Additionally, adolescents with obesity consume higher levels of those components than peers with overweight or normal weight, according to Christina M. Croce, MS, DTR, a senior research associate at Temple University’s Center for Obesity Research and Education in Philadelphia, and colleagues.
Croce and colleagues used data from the 2005-2016 National Health and Nutrition Examination Survey to evaluate the composition of snack food groups by weight status among 6,591 U.S. adolescents aged 12 to 19 years.
They found that study participants consumed 64%, 38% and 32% of the recommended daily limits of added sugars, solid fats and refined grains, respectively, through snacking alone, and that participants with obesity consumed a greater total daily energy from snacks (normal weight, 441 kcal; overweight, 540 kcal; and obese, 645 kcal).
Additionally, participants with obesity consumed a greater percentage of total daily energy from snacks than adolescents who were normal weight and overweight (normal, 22%; overweight, 24%; and obese, 25%).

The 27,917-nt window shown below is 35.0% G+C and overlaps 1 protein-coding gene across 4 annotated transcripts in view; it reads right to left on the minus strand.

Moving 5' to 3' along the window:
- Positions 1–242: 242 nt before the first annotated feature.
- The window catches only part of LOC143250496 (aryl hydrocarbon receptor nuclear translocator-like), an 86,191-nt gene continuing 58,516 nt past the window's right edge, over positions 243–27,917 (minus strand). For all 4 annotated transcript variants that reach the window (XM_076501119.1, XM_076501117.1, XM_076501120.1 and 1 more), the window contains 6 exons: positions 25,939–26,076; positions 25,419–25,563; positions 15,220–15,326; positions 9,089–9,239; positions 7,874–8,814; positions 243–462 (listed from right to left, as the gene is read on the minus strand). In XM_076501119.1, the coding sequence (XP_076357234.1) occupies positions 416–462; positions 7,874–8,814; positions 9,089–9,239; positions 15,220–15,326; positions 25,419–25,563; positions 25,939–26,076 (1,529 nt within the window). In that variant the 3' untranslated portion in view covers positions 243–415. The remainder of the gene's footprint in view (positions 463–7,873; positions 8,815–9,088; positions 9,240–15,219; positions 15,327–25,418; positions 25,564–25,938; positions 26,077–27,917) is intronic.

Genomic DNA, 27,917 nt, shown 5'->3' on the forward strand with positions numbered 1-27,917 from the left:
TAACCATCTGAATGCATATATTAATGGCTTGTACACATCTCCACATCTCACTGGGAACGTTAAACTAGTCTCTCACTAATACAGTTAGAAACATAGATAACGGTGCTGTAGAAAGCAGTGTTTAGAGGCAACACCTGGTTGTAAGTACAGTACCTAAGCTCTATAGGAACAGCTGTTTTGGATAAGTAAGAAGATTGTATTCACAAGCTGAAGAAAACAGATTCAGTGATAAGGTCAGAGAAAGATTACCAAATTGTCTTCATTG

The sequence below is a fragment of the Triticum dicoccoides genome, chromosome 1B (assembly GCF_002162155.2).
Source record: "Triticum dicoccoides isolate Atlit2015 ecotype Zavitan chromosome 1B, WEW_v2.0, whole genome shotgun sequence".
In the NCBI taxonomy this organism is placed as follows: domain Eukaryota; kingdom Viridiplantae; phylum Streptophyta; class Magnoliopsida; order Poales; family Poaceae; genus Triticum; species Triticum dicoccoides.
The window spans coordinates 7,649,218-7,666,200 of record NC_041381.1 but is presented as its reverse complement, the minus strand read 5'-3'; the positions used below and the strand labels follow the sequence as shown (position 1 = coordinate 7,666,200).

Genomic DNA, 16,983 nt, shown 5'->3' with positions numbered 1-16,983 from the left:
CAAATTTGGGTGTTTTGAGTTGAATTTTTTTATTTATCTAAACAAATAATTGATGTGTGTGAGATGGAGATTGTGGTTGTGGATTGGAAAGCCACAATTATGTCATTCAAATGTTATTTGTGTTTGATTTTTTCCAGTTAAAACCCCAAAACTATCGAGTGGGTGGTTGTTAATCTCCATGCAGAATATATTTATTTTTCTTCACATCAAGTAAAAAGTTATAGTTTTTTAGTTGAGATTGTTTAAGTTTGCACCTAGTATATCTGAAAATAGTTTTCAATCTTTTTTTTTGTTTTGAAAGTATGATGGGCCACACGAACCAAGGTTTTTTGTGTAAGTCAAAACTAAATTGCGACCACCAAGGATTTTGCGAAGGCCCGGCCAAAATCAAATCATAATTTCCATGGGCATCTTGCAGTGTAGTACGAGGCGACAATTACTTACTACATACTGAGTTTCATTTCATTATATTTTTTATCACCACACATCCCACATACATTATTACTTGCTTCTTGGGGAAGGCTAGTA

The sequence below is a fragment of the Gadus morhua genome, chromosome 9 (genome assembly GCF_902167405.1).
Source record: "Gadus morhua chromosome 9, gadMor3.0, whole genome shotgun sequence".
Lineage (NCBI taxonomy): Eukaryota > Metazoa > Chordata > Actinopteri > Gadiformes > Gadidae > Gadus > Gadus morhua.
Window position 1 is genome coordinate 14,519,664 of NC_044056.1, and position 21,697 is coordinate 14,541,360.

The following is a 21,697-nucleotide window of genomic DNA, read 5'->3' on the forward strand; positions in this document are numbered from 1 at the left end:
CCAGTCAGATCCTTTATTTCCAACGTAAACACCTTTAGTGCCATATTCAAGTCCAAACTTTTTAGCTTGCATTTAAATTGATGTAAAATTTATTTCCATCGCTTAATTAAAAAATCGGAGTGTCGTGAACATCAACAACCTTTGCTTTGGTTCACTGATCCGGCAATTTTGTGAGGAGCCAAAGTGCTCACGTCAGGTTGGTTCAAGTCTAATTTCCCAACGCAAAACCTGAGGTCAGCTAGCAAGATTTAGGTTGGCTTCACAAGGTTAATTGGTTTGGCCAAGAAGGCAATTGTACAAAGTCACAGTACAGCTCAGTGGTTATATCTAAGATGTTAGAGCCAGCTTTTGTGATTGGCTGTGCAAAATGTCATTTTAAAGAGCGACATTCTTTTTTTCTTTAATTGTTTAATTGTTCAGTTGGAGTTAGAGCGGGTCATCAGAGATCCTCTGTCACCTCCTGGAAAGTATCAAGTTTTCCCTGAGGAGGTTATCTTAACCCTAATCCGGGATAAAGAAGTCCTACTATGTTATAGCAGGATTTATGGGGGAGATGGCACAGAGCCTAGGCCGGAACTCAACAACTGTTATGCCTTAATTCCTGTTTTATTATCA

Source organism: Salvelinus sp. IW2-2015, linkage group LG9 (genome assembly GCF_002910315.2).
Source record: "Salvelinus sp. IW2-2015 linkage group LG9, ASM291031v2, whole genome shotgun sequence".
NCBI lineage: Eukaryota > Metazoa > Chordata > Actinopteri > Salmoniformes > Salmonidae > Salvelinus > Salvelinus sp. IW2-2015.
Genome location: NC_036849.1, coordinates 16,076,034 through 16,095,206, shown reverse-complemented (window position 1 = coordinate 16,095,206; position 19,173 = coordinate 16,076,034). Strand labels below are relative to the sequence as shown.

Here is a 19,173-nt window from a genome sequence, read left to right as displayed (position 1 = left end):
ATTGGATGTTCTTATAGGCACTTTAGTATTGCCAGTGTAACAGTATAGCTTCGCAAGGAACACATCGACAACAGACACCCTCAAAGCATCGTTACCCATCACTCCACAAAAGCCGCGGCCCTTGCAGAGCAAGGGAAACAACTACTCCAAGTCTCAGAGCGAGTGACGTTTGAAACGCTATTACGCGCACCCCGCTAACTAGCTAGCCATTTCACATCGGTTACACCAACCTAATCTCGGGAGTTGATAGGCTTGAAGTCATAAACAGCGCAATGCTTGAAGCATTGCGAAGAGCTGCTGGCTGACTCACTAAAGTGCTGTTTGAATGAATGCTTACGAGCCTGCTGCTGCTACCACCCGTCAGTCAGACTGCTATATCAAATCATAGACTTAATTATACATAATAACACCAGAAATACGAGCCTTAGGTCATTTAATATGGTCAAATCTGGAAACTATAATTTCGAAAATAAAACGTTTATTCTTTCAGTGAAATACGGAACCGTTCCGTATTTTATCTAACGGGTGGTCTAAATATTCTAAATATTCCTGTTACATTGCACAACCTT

“Snacking is a key source of empty calories in the diets of U.S. adolescents, particularly among those with overweight and obesity,” Croce told Healio. “Snacks are significantly contributing to high intakes of added sugars, solid fats, and refined grains in this age group. Efforts to improve snacking by increasing fruits, vegetables, and whole grains in teens’ diets can encourage consumption patterns that are more consistent with national recommendations.”
Croce said clinicians can help parents and adolescents by providing knowledge and behavioral strategies to improve snack choices.